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Marlins have bright future in store


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Good read.


Hal Bodley: Marlins Have Bright Future


They likely won't remain in first this year, but look out for Florida down the road


MIAMI -- Let's be realistic. When the baseball season ends, the Florida Marlins won't be where they are today -- atop the National League East.


No, it's more likely to be the Mets or Phillies or Braves.


But even though the Marlins may tumble, their view from the top, for however many days it lasts, is immensely important to their bright future.


The late Paul Owens, a brilliant grassroots baseball guy who served as a scout, manager and general manager, told me once that nothing in the game is more important than confidence.


He'd poke me in the chest to make his point, saying, "A lot of players think they can do it, but they don't really excel until they know they can do it. That's the difference."


As the Marlins enjoy the thin air of first place, they're convincing themselves they know they can do it. No matter how much schooling they get, nothing will replace what it feels like to have the aristocrats of the league chasing them.


Over the years, the Marlins have held more fire sales than Filene's Basement and have been written off more times than the double-martini lunch.


But just about the time you're ready to send condolences to their ownership and fans, they've picked themselves up and rebuilt their future. Just like that.


They did it in 1997 when, in only their fifth season, cagey manager Jim Leyland guided them to an unexpected World Series triumph over Cleveland.


And in 2003, under the managerial wizardry of Trader Jack McKeon, they stunned the mighty New York Yankees, taking home their second championship.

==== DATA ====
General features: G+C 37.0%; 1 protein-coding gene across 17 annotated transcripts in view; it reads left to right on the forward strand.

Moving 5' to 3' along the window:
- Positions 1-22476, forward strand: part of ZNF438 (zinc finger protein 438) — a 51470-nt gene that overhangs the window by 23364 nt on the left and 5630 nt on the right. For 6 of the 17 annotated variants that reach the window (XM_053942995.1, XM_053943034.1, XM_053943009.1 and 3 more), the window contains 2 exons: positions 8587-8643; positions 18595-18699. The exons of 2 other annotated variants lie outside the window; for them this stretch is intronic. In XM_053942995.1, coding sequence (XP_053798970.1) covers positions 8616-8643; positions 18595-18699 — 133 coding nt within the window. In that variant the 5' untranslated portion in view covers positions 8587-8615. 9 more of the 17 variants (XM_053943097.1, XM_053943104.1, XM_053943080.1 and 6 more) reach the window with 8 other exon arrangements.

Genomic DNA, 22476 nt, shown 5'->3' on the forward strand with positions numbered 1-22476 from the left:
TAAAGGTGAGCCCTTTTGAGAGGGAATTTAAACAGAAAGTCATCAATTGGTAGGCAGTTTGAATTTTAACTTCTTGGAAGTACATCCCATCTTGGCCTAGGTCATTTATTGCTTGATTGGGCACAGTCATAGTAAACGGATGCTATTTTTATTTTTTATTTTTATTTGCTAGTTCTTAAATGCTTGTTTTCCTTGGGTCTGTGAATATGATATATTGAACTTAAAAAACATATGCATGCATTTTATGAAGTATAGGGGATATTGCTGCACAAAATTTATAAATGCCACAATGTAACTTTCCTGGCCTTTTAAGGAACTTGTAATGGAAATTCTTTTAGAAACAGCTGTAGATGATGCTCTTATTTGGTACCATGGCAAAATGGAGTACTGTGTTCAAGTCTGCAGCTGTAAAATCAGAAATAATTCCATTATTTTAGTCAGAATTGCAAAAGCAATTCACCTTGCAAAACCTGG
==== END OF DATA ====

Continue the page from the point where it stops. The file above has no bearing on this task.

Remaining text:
"How many years have we come off the garbage dump and won the World Series with a club nobody thought could do it?" asks McKeon, now special advisor to owner Jeffrey Loria. "This year's club is one nobody gives the respect it should have. They have some good players."


The heartbreak in Florida, however, is that because Dolphins Stadium is so dreadful for baseball the Marlins cannot afford the superstar players that they've produced and nurtured. There was a mass exodus after 1997 when the architect of that team, general manager Dave Dombrowski, was ordered by then-owner Wayne Hyzienga to unload all the high-priced talent.


"When you break up a world championship club like we did, it's gut-wrenching," says Dombrowski. "You never want to be in that spot to do that. On the other hand, when you have to reduce payroll it takes on different degrees of difficulty."


Admin Beinfest, who built the 2003 team, had to do the same thing, and this past winter traded away the last threads to that greatness, sending multi-talented Miguel Cabrera and pitcher Dontrelle Willis to Detroit.


But with astute moves, Beinfest & Co. have been able to get premier young players in return and that's a huge reason why the Marlins, with by far the lowest payroll ($21.8 million) in the Major Leagues, are off to such a fine start.


What makes their future even brighter is the fact that legislators approved, in February, financing for a $525 million, 37,000-seat ballpark that will be built in the area of the old Orange Bowl. It will be ready for the 2011 season. It should signal a rebirth of baseball interest in South Florida and enable ownership to financially afford a team that can contend.